What Size Should My Server Rack Be?
Data centers run on server stacks, and they are usually stored in server racks. So, if you need a lot of processing power and/or data storage, then you’ll need to understand rack sizes in order to strategize.
Unfortunately, server racks are not measured according to specific official dimensions. Fortunately, they are standardized, and you can read those standards when you understand the measuring unit utilized across the industry.
This quick guide will explain how racks are measured and what you need to know in order to pick the correct server rack for your operation.
The Unit U
The first thing to know about server rack sizing is that there is a standard unit just for this purpose: U. This unit measures the height of the rack and 1 U is equivalent to 1.75 inches.
That might seem like an obscure number, but it’s an appropriate increment for measuring the number of device units that are in a rack. Each “U” can sufficiently hold one server unit.
What you might notice is that this number only measures the height. That’s because the length and width of server racks are far less important than the height. Racks typically stack units in a vertical fashion, so the number of Us in a rack tells you how many server units can be stacked on top of each other.
You can certainly find custom builds that don’t fit into the standard, but for the most part, server racks are measured in these increments.
42 U is one of the most common rack sizes that you will be able to find. Such a rack is 73.5 inches tall, or about 6 foot 1. This rack size is ideal for maximizing vertical space while still fitting inside of standard ceiling heights. Additionally, these racks can be serviced by many technicians without the need of ladders or other equipment.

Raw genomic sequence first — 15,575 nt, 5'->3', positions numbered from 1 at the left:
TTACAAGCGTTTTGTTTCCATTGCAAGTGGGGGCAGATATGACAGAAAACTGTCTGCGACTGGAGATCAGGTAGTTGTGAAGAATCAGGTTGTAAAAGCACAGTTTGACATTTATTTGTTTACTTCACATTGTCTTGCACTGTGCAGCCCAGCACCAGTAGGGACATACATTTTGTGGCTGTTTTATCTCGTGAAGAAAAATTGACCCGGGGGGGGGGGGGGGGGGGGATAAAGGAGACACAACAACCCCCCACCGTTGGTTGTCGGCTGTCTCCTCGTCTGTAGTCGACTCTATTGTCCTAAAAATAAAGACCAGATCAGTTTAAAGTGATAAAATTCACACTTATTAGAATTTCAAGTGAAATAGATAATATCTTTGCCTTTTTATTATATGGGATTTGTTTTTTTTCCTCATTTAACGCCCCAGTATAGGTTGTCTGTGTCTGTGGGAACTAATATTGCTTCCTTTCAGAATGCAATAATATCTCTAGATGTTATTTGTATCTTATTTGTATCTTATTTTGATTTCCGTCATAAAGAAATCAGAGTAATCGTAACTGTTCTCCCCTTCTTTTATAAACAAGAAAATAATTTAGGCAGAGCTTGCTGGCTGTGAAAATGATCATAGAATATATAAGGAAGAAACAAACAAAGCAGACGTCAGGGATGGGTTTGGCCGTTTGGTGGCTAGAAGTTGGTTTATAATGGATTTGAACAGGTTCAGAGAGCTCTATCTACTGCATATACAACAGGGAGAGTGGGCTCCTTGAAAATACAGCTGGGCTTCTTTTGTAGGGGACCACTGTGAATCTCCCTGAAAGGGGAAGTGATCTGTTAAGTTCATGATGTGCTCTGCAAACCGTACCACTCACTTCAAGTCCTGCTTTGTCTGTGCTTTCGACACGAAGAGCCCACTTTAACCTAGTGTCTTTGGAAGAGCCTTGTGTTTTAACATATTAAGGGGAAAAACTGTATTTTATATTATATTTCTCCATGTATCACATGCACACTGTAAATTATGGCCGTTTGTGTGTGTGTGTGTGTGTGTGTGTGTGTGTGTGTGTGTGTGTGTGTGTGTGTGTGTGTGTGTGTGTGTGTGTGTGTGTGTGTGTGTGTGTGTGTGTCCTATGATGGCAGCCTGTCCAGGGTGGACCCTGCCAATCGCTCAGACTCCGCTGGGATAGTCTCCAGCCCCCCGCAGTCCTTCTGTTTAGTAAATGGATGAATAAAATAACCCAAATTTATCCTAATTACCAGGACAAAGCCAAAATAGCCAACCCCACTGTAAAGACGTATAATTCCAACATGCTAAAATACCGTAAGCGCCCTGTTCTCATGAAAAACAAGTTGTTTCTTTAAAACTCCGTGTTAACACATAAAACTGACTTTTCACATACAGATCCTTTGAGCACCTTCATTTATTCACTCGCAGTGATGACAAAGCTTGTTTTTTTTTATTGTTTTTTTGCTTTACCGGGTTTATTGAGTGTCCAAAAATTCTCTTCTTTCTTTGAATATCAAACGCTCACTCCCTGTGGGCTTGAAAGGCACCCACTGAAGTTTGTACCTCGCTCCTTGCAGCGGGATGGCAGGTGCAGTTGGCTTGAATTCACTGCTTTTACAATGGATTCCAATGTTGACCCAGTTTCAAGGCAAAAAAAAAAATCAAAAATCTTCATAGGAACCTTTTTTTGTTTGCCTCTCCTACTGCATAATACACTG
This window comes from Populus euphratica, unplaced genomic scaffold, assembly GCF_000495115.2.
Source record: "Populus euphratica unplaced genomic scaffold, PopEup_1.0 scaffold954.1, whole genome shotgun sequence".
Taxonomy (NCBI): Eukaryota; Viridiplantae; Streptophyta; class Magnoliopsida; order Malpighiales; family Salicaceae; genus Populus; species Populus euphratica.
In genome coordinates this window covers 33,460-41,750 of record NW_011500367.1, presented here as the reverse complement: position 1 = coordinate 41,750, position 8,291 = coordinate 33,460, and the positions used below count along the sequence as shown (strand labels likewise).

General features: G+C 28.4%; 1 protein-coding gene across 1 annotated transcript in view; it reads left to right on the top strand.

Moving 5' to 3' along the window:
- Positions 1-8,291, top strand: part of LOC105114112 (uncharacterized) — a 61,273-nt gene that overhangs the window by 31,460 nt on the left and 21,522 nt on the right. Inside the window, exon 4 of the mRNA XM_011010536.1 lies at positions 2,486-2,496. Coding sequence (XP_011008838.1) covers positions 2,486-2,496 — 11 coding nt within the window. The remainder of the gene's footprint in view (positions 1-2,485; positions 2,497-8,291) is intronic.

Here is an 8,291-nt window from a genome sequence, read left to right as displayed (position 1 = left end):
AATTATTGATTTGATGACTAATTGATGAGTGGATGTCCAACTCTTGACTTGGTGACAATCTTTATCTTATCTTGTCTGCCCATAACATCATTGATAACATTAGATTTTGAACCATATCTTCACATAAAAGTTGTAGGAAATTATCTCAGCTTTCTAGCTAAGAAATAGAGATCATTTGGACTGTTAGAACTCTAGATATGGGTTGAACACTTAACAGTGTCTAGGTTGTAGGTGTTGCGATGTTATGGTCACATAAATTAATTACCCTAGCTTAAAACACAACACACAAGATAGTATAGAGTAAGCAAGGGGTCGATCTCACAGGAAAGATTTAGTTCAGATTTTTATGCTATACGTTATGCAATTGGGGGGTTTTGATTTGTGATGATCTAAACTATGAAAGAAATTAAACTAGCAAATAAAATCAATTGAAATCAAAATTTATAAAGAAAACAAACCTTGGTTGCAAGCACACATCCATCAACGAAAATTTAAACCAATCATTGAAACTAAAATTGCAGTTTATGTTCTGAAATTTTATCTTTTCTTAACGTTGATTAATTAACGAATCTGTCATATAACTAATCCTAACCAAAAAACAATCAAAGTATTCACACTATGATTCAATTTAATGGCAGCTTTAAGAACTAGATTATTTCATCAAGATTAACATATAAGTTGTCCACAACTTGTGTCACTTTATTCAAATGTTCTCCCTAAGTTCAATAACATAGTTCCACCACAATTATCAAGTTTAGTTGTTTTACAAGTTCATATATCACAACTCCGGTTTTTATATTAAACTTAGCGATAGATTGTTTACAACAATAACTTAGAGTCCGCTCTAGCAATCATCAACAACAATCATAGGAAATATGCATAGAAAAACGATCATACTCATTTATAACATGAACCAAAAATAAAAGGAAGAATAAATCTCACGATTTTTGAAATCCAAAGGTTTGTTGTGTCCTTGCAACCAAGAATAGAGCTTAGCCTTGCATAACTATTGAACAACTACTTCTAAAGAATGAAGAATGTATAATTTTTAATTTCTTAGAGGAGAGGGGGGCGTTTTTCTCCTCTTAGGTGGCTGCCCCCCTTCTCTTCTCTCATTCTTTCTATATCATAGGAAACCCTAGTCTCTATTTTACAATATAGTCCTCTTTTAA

Another common rack size is 48 U. Such a rack is 84 inches tall or 7 feet tall exactly. These racks are common because they open up a little more vertical space than the 42 U option. While they might require ladders or other devices to service, they still fit easily inside of 8-foot ceilings, which are a common ceiling height in many buildings.
Other Rack Sizes
The 42 and 48 U racks are very common, but they’re hardly the limit of your options. A few other fairly typical rack sizes include 22, 27, and 52 U. These shorter racks are great in facilities that are not extremely limited in square footage. They are also easier to move, install, and service, lowering overall associated labor costs.
Outside of these normalized sizes, you can get very tall server racks that are ideal for warehouse settings. The maximum size you will typically find is about 70 U. That is 122.5 inches or over 10 feet in height. Such racks certainly require more care for service, but they can fit much more processing power and data storage into a square foot of warehouse space.
As you can see, sizing data center server racks is pretty straightforward. Most racks will use the standard unit, U. When that is the case, you can multiply the unit number by 1.75 to get a rack height in inches, and you can use that to verify that the rack will fit in your space.
Regardless of the specific application, if you need server racks, then you will need multiple stacks. It’s important to figure out just how high you will be stacking your equipment to inform your budget and purchasing options.
Additional Learning Center Resources